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Port: Don't let local governments pass the property tax buck

As expected, some elected leaders in local government are hiking property taxes and passing the blame on to the Legislature.

Lawmakers do deserve some blame. They chose to use a portion of budget surpluses driven by the oil and crop price boom of years past to buy down local property taxes.

A politically deft maneuver in the short term — it let the politicians of both parties crow about all the "property tax relief" they were doling out — but it was poor long-term policy. The only way it works is if boom-time tax revenues last forever.

Spoiler alert: Boom time tax revenues don't actually last forever.

Lawmakers hid the problem of rising property taxes in the state's rising river of revenues, but when that river dried up the problem remained. Now lawmakers have stopped the property tax buy downs, and some local governments are responding to it by raising their property tax levies.

Bungling by lawmakers should not translate into a blank check for local tax hikes.

For one thing, lawmakers didn't just stop the property tax buy downs. They also took over local social service spending that was funded by property taxes, transferring it from local budgets to the state budget.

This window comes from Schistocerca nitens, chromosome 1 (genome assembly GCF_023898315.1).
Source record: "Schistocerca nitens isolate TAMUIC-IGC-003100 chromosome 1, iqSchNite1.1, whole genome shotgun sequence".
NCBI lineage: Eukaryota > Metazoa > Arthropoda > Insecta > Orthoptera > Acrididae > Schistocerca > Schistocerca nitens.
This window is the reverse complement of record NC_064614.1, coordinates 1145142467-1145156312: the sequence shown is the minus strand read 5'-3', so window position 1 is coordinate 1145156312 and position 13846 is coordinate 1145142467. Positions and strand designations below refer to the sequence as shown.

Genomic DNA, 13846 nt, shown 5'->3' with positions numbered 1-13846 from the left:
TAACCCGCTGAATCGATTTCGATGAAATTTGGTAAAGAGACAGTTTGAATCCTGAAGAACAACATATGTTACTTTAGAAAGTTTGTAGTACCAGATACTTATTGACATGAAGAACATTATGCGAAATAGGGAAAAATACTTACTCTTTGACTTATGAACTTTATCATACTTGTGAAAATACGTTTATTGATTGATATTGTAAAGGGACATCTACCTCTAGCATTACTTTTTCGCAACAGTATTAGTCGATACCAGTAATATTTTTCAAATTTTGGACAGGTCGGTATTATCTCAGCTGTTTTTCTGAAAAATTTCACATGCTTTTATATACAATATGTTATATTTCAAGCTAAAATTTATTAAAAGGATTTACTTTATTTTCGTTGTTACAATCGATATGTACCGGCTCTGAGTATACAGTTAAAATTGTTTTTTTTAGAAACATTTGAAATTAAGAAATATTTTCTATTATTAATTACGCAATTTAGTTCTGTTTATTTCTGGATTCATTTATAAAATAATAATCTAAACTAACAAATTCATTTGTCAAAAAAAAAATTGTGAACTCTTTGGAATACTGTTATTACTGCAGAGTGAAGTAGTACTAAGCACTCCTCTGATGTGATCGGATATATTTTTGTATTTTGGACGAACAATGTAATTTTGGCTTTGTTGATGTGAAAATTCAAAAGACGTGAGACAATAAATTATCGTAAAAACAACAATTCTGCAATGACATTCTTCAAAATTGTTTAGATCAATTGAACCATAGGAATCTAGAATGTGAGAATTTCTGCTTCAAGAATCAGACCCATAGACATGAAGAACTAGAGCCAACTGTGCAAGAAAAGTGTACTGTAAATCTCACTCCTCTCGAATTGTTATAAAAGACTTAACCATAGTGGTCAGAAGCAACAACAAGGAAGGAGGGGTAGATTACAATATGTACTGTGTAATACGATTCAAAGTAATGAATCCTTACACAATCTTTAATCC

The social service take over isn't as large a dollar amount as the property tax buy downs were, but it's still a spending obligation that's out of local budgets for the time being.

For another, why shouldn't local governments tighten their belts in the same way state lawmakers did?

"I believe that the political [subdivisions] need to trim their budgets too," Senate Majority Leader Rich Wardner, R-Dickinson, told me in an April interview on my radio show.

He's right. Leaders like Wardner and Gov. Doug Burgum vowed to address the state's post-oil boom budget short falls without raising taxes. They accomplished that goal.

That sort of approach is what taxpayers expect from their statewide leaders. Why can't we expect the same of local leaders?

Some of the dynamic at play is partisan politics. Democrats and their media allies see property taxes as a way to beat up on the Republican majority in the Legislature, so they're willing to gloss over the responsibility local leaders have for property tax hikes.

Some of it is opportunism from the locals. Passing the buck on property taxes to state-level leaders is a tried-and- true tactic for local politicians and their pressure groups.

The fact that lawmakers were engaged in the futile and ill-advised effort to buy down local property taxes with state-level surplus dollars is, in the first place, a direct product of how effective local leaders and their lobbyists have been at avoiding responsibility for property taxes.

We don't want to go down that road again. Whatever mistakes lawmakers made in the past, going forward when you're looking to hold someone accountable for your property tax bill, your search should begin and end with your local elected leaders.

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